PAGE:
A failed raid to capture terrorist Isnilon Totoni Hapilon in the Philippines has sparked a month-long siege in one of the archipelago's many islands.
Filipino forces have been fighting against Maute militants in the town of Marawi since 23 May, when the fighters began attacking the town and kidnapping civilians in retaliation to the army's failed attempt to capture Hapilon.
The Maute militants are affiliated to both the Isis terror group and Hapilon's Abu Sayyaf group (ASG), the latter considered to be the most violent extremist group in southern Philippines, an impoverished area mainly inhabited by Muslims in an otherwise Christian-majority country.
Who are the Abu Sayyaf militants?
ASG was founded in the 1990s after separating from the Moro National Liberation Front (MNLF), one of the major movements advocating for self-determination and autonomy for Muslims in the Philippines. The split was caused as ASG wants to create a separate Islamic state.
The group, whose name means "bearer of the sword" in Arabic, has had several leaders. Its founder, Abdurajik Abubakar Janjalani, was an Islamic preacher with alleged connections to Osama Bin Laden, founder of the Al-Qaida terrorist organisation.
Al-Qaida is believed to have provided the group with financial assistance and training following its inception.
Janjalani was killed during clashes with Filipino police in 1998 and replaced by his brother, Abdurajak. When also Abdurajak died during fighting with authorities in 2006, the group split into several factions, which sometimes compete against each other.
ASG is known for carrying out kidnappings for ransom and attacks against both civilians and the army.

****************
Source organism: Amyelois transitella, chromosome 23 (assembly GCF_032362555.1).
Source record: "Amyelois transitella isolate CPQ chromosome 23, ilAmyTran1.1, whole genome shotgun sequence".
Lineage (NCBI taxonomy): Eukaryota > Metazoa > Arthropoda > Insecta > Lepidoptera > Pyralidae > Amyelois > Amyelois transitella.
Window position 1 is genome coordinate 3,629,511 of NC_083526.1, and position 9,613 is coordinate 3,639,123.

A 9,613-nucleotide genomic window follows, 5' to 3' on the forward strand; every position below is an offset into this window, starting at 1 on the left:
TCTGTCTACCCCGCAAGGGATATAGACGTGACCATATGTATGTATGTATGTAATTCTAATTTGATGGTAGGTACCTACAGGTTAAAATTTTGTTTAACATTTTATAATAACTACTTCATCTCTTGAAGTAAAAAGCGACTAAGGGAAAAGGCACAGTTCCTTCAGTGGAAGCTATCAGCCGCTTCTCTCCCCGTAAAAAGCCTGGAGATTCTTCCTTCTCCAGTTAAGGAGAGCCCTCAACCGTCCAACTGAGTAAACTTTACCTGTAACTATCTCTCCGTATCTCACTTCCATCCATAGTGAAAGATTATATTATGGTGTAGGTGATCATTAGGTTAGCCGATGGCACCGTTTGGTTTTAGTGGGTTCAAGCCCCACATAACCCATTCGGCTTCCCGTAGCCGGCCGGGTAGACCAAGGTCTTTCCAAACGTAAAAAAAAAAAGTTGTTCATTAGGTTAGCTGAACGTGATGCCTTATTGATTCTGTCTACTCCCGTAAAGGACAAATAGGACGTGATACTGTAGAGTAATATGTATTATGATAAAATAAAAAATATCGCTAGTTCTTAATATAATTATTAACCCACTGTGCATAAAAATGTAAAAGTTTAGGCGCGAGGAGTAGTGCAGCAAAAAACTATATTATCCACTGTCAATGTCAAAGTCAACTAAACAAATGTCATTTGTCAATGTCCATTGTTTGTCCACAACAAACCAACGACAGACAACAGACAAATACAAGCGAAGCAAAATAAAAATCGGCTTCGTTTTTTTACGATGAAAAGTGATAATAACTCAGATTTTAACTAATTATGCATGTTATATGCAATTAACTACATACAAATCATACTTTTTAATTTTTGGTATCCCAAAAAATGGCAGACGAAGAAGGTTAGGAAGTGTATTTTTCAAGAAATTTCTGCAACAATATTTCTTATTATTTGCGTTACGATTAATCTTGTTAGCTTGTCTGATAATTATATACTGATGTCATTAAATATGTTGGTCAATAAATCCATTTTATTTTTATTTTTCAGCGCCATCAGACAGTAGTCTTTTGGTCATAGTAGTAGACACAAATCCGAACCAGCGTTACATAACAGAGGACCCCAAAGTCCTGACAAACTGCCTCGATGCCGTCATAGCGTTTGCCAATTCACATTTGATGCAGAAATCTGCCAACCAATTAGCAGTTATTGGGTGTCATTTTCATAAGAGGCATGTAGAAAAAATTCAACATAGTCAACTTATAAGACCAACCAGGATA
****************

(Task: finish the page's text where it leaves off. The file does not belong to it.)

The size of the group is estimated to be of between 200 and 400 members. Although it is small in size, ASG has been dubbed as one of the most violent groups in the area.
It made headlines worldwide in 2001 when it abducted 20 civilians – 17 Filipinos and three Americans – from the Dos Palmas Resort on a private island in the southwestern Philippines. The hostage crisis ended with the death of at least five abductees and several Filipino soldiers. One year later, the District of Columbia charged some ASG members – including Hapilon – for their involvement in the hostage crisis.
ASG is responsible for one of the worst terror attacks in the Philippines, which killed at least 116 people when a ferry was bombed in 2004.
Kidnappings for ransom
Since 2014, it has become increasingly notorious for using kidnapping-for-ransom as a way to fund itself, according to the Site Intelligence Group.
"ASG has grown dramatically within the past few years, likely due to its funds acquired through kidnapping, and it remains one of the most violent terrorist groups in the Philippines. Its notorious ransom and beheading videos most often feature foreign nationals, in which demands are made upon the victims' respective governments," said SITE.
In March, the Philippines army recovered the remains of German hostage Jurgen Kantner, who had been reportedly beheaded by ASG militants, after their $600,000 (£469,189) ransom demand was not met.
A similar incident occurred in June 2016, when the group decapitated Canadian hostage Robert Hall after a ransom deadline expired.
Isnilon Totoni Hapilon and Isis
Hapilon, one of the most wanted terrorists in both the Philippines and the US, is also one of the most prominent leaders of ASG. His involvement with the jihadist group has been traced as far back as 1997.
The US Department of State is offering up to $5 m (£3.9 m) for information leading to Hapilon's capture or conviction.
Since ASG pledged allegiance to Isis in 2014, it has become unofficially known as the "Islamic State of Iraq and the Levant – Philippines Province". Hapilon has been dubbed as the "Emir of the Islamic State forces in the Philippines" .
After taking office in 2016, Philippines President Rodrigo Duterte said he would confront ASG.
"There will be a time that I will have to confront the Abu Sayyaf. The kidnapping must stop," Duterte said after meeting a Filipino woman who was freed after nine months of captivity.
The Filipino army said on 13 June it believed Hapilon was still hiding in Marawi's Barangay Lilod Madaya area, where at least 13 Filipino soldiers were killed during clashes with militants earlier in June.
Violence in Marawi has killed dozens and displaced thousands, prompting President Rodrigo Duterte to declare martial law on the island of Mindanao, where Marawi is located.